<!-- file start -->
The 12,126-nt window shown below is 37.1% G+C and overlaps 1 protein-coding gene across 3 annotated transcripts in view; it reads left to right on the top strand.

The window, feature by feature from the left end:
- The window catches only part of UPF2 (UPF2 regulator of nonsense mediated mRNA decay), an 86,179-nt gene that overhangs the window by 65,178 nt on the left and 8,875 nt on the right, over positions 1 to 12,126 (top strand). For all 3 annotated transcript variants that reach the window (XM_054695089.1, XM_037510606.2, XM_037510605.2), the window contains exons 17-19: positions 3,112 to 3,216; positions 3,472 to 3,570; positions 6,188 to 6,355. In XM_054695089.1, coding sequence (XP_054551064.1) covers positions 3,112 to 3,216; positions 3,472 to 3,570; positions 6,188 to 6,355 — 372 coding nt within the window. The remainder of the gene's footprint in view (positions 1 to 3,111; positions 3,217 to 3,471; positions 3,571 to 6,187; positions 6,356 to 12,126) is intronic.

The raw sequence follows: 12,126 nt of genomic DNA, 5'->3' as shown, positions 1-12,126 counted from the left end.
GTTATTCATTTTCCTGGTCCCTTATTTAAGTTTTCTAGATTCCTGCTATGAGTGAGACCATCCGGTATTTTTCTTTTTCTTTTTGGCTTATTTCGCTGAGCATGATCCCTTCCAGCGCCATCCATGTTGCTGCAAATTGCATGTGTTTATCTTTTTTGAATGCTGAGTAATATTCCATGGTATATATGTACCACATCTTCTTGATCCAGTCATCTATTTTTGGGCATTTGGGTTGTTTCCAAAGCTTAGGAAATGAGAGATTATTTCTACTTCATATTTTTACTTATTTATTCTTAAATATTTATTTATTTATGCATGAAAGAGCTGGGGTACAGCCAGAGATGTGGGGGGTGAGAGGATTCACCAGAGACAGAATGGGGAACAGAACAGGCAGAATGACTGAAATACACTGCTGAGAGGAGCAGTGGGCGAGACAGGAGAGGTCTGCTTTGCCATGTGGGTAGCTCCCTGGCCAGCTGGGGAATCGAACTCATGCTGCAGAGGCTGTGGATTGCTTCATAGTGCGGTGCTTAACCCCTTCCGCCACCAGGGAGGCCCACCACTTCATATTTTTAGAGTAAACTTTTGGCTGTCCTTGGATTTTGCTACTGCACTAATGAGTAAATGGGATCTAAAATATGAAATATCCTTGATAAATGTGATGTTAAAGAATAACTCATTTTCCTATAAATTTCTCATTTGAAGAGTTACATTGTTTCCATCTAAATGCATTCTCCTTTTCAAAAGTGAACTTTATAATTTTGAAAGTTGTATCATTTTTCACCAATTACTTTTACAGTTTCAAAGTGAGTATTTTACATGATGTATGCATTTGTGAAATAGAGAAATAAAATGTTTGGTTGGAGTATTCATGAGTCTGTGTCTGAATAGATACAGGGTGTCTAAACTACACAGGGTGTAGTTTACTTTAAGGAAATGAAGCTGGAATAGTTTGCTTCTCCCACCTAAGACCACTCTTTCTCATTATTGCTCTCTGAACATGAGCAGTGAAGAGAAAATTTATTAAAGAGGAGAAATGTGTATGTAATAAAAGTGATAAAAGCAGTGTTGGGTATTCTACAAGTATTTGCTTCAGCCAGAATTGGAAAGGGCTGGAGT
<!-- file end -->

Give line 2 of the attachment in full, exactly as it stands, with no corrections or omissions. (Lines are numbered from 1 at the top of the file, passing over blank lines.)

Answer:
The window, feature by feature from the left end: